Wednesday, April 27, 2011

Dangers of buying off-the-plan

"When they returned to the Dolphin Bay Real Estate office, Mr Conolly told Mr and Mrs Brecht about the development which was to be Number One Park. He told them that it was a “crème de la crème real estate investment opportunity”. Number One Park consisted of apartments with four penthouses at the top, two of which had been sold, he said, to a company associated with the former celebrity tennis player, John Newcombe. Those were units 9 and 10. The third penthouse, unit 8, had been sold and the fourth penthouse, unit 7, was being held by the developer because he wished to keep it for himself. However Mr Conolly told them that perhaps the developer could be interested in selling the last penthouse at Number One Park.

Mr Conolly told Mr and Mrs Brecht that unit 7 would be suitable for them because it was going to have uninterrupted views that could never be built out and although there was a development to be built in front called “Splash”, the residents of the penthouses would be able to see over the roof of Splash because the balconies of the penthouses, in particular of unit 7, would be higher than the roof of Splash. Mr Conolly said there would be uninterrupted views from unit 7, Number One Park and those uninterrupted views would be views of the ocean. He said to them that if you were standing on the balcony “you may not see waves breaking onto the sand, but you will see waves breaking.” He said that those surf views were panoramic, which Mrs Brecht understood to mean 180 degree views. In common parlance, the word “surf” is synonymous with the words “breaking waves” or “white water”, so that a view of breaking waves has the same meaning as a view of surf or white water views.

The apartments in Number One Park were yet to be built so they were to be bought off the plan. It was not therefore possible for intending purchasers to stand on the balcony to see if the representation made as to the views was correct. In such circumstances the vendor, real estate agent and intending purchasers all realise that purchasers must rely in the usual course on representations made by the real estate agent retained by the vendor to market the property for sale. ...

In order for Barnscape to settle, the company borrowed $600,000 and used $600,000 of its own funds. Mrs Brecht said that if they had not used the $600,000 to purchase unit 7 at Number One Park, they would have otherwise invested the funds. They were unable to take up an opportunity to purchase a beach front block of land for $540,000 later in 2005 on Kangaroo Island (Lot 256 on De Coudie Drive) because the funds had been spent on Number One Park. The rest of their funds were invested elsewhere, and so were not available to purchase Lot 256. An RP Data Property Search showed that Lot 256 sold on 17 May 2005 for $540,000 and then on 27 March 2006 for $755,000.

If Barnscape had not purchased a unit in Number One Park, then there were properties which they could have bought on the Sunshine Coast between Coolum and Noosa with uninterrupted surf views. Of the alternative properties particularised, however, only unit 4, Splash appears to have become available during the relevant period and have the type of ocean view sought by the Brechts. Unit 4 Splash sold on 7 October 2003 for $1,950,000 and Unit 2 (rather than Unit 1), 16 Henderson Street sold on 18 October 2003 for $1,725,000. Those units were larger in size than either Unit 7 or Unit 8 Number One Park; Splash is closer to the ocean and has fewer units. Those factors made the units more expensive to purchase than unit 7 or unit 8, even if units 7 and 8 had shared the expansive views enjoyed by the units in Splash and 16 Henderson Street. Barnscape had access to an additional $1,000,000 at the time of settlement if more monies had been required to purchase a more expensive property. So those are opportunities that Barnscape missed as a result of the purchase of unit 7.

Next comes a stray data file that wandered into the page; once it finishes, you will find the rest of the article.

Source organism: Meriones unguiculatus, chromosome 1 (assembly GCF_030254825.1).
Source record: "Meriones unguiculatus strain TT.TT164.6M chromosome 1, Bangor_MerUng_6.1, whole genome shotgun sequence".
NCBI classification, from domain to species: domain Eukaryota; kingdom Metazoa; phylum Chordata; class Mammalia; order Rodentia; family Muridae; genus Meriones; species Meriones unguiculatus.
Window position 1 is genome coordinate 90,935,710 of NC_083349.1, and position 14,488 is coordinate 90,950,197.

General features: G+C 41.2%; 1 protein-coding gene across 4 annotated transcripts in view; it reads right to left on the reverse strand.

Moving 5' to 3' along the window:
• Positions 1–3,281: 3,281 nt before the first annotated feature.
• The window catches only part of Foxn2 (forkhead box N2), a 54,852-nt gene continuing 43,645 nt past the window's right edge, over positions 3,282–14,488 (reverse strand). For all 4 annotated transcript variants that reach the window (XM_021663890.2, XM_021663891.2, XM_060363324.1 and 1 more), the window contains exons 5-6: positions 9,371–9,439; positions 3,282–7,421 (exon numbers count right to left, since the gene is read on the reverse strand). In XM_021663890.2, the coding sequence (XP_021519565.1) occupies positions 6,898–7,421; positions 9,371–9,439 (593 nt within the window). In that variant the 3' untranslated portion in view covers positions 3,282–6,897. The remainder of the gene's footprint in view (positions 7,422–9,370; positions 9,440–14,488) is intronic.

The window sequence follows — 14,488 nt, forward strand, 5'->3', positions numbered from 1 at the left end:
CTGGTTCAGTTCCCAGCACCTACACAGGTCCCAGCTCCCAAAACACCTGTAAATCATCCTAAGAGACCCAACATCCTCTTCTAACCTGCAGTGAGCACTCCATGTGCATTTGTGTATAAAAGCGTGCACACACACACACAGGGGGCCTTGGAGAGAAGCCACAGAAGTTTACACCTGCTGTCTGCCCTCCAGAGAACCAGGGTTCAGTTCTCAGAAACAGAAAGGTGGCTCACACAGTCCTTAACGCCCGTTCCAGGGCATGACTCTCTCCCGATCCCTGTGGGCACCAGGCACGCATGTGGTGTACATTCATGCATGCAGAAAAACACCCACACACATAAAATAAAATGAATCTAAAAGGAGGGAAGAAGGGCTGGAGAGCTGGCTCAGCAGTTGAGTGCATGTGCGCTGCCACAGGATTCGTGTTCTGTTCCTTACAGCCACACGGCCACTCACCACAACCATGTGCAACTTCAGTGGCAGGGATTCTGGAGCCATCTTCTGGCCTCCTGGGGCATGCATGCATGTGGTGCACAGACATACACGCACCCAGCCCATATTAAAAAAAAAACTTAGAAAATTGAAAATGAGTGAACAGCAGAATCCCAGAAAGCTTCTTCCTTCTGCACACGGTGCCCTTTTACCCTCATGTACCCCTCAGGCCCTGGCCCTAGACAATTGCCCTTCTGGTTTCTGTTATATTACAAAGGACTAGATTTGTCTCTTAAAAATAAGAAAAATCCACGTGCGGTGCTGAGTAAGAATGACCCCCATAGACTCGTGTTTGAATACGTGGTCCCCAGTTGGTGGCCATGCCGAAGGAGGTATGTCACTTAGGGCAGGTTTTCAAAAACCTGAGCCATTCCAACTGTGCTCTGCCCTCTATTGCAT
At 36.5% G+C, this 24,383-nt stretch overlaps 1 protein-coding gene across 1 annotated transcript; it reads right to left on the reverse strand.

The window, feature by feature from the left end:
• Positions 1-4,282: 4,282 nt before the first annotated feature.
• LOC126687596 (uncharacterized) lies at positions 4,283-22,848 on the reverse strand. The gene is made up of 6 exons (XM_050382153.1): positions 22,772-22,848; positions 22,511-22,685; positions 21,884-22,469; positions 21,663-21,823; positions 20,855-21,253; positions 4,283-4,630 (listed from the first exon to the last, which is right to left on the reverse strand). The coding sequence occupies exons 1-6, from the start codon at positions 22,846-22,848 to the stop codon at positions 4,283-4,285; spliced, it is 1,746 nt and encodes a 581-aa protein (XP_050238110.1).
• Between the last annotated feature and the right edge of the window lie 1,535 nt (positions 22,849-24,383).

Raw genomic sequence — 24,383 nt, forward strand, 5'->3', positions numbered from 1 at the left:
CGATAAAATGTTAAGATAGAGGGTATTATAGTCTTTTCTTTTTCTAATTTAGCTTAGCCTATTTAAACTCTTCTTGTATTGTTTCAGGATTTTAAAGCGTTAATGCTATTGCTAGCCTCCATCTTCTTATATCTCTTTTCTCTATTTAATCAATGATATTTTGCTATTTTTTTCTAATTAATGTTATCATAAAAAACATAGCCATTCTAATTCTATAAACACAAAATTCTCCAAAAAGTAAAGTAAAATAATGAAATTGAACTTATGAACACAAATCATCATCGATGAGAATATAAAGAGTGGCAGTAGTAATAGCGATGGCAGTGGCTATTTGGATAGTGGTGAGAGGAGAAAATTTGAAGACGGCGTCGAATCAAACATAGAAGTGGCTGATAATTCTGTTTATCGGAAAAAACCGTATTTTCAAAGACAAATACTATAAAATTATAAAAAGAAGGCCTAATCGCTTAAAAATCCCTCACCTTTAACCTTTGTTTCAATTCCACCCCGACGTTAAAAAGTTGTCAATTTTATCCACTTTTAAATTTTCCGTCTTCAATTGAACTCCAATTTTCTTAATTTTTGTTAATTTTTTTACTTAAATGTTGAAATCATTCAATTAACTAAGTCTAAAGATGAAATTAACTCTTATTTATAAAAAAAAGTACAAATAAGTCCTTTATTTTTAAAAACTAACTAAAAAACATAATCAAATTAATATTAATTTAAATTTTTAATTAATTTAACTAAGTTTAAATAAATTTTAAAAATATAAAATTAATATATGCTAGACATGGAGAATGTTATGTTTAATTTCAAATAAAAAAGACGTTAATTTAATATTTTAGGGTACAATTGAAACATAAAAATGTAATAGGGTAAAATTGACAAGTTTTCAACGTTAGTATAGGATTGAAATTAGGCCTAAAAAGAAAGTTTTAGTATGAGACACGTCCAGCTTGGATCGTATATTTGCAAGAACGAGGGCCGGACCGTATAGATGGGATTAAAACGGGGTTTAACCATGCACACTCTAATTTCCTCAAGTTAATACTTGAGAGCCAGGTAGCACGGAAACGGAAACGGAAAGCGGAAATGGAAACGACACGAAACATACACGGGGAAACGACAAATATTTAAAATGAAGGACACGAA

As the unit at Number One Park had been bought as an investment property, it was let as a holiday rental property. It was also used from time to time by Mr and Mrs Brecht personally. The rental was designed to provide some income while steps were put in place to work out what the cause of the problem with the view was and then to sell the property. The net rental received by Barnscape was as follows:

01/07/04 – 30/06/05

Dolphin Bay Real Estate


Laguna Noosa Holidays


01/07/05 – 30/06/06

Dolphin Bay Real Estate


Zinc Realty


01/07/06 – 30/06/07

Dolphin Bay Real Estate


Zinc Realty


In addition, Barnscape had other expenses, including interest paid on the $600,000 loan. However, had they bought an alternative property at Sunshine Beach, they would have received rental income and most likely paid interest on borrowings. They would probably have received more income but paid more interest so it is very difficult to say they made a net loss on rental income and interest payments.

Unfortunately units 9 and 10 were for sale when the Barnscape contract settled and the Brechts took the view that the Barnscape unit would not attract a good price if it was put on the market at the same time as two other penthouse units. On 12 May 2006, Barnscape appointed Zinc Real Estate to sell unit 7 for $1,375,000. Once it was offered for sale it took 12 months to sell. Barnscape signed a contract to sell unit 7 on 29 May 2007 for $1,035,000.

See Avis v. Mark Bain Constructions and

Developer ordered to pay compensation after off-the-plan unit's views are blocked

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